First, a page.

On Sailboats

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Don’t be afraid to sail a small boat again

Don’t be afraid to sail a small boat again

“The older I get, the better I was.” Besides sailing, talking about bravery and cunning on the seas ranks high among practitioners of the sport. Without admitting any guilt, I’ll let you in on a personal episode that links the glory of the past to the reality of the present with only the slightest bias in my favor.

It all started in the Golden Age of the Laser, in the early 1980s on Lago di Garda near Verona in Northern Italy, which offers lake sailing at its best. My season’s high-water mark was the Trofeo Tomasoni in September, a race that drew 150 to 200 boats to the town of Torbole at the northern terminus. No matter how the club tried to control the masses, it always had a whiff of bedlam on and off the course. The regatta usually was raced in the reliable, strong and steady breeze called Ora (Italian for time) that develops around noon and whistles up from the south at 20 knots or more.

Doing well in those conditions was (and still is) more about brawn than brains. Boat speed is key. Hike like a fiend, get to the rocky shore first, nail that tack and clear the pack on port so that you can take care of business and let the others eat “dog meat.” It’s a simple enough strategy, except that it doesn’t explain how to get a good start on a mile-long bulging line that’s crowded with crazies who grab your boat and push it back. They’d never do this at home, but the anonymity of a crowd breeds bad habits.

The best weapon of defense I found was an extra-long hiking stick, fitted with a hard end to rap offenders’ knuckles. Forget the countdown and the watch; it was first row or bust, praying that some unfortunate fools on either side would screen you toward the committee boat and the pin end of the starting line. The trick, you see, was getting out in front without getting caught. And once I did. I had clear air and nobody around to mess with my game plan.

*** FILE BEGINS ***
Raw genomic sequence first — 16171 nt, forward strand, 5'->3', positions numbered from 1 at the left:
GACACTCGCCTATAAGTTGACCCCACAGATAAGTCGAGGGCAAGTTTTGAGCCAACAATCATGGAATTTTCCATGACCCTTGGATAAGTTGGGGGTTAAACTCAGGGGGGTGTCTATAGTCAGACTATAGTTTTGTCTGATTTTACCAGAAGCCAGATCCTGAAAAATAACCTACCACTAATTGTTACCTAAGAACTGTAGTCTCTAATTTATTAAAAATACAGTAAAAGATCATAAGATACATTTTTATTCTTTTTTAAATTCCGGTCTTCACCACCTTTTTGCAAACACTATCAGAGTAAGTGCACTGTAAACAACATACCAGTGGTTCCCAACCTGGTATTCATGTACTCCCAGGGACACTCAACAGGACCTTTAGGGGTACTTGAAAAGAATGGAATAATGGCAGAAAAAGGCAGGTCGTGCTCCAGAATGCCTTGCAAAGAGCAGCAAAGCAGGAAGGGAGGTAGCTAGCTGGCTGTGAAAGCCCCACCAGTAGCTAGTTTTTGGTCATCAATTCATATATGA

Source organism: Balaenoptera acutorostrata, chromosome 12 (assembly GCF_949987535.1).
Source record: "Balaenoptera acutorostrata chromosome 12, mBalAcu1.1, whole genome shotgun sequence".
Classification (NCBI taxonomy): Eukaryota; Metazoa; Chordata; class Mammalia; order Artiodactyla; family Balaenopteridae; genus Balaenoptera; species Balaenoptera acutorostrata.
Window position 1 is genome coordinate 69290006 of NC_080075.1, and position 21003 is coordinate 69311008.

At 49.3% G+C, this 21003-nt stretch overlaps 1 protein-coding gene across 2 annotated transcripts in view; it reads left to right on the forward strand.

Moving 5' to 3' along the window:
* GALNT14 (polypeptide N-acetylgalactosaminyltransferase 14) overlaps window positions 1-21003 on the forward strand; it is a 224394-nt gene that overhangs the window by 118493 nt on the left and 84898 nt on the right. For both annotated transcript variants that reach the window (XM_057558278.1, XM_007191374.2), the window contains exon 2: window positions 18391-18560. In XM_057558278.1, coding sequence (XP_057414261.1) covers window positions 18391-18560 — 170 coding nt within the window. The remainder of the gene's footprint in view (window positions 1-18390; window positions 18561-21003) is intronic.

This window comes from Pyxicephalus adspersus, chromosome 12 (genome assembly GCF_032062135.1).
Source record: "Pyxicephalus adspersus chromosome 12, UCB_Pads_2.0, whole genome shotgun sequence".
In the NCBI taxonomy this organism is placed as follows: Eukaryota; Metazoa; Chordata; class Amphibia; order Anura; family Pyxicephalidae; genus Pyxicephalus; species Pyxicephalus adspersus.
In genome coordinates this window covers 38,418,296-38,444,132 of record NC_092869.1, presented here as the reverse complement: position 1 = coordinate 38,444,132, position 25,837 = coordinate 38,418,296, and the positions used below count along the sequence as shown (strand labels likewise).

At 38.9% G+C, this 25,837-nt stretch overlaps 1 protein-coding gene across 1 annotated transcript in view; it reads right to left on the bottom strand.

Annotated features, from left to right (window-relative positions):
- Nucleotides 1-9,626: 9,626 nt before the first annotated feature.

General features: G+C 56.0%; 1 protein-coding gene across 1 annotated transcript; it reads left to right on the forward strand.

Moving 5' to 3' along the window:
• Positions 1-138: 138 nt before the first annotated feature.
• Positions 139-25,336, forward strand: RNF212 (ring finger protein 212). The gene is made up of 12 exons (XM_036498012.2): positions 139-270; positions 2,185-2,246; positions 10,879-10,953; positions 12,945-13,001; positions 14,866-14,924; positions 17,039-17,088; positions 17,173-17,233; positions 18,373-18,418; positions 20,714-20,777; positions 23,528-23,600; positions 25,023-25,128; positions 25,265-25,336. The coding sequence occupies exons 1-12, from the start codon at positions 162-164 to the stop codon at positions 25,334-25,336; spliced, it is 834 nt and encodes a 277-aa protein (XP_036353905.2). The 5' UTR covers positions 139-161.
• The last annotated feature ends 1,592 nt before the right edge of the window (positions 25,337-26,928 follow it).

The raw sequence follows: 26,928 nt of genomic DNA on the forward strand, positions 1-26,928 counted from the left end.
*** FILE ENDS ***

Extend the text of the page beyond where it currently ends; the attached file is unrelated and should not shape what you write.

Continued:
Focused on the task of hiking and steering, I panted and groaned but didn’t look over my shoulder until I had to tack within arm’s length of the rocks. The view was epic and will remain etched in my memory until dementia cometh: a forest of masts and sails charging up the course, just far enough back so I could catch the inshore lift and cash in on port tack. I relived this moment many times as a just payback for my sweat, which I consider a gratifying aspect of sailing single-handed dinghies. Gary Jobson was right when he claimed that’s “the beauty of the Laser — it truly rewards effort.”

Déjà vu all over again

Fast-forward a quarter-century to the dinghy launch ramp of the Barrington (R.I.) Yacht Club on a blustery New England day. Before me was the CrossCurrent 12, a striking little yacht that’s known in Europe as the Truc 12 (French for thing, not truck). It’s elegant like a miniature Wally, yet absurdly simple like a Laser.

Traditional elements such as an open hull and plumb bow (resembling an International 14), a wide al-fresco stern (reminiscent of a 1980s Flying Dutchman), mahogany side decks covered with satin varnish, and a cockpit sole of natural teak are contrasted by a three-part carbon mast, slender carbon boom and sailboard-like Pentex sail that comes in two sizes. All is stored in a bag that neatly fits inside the boat.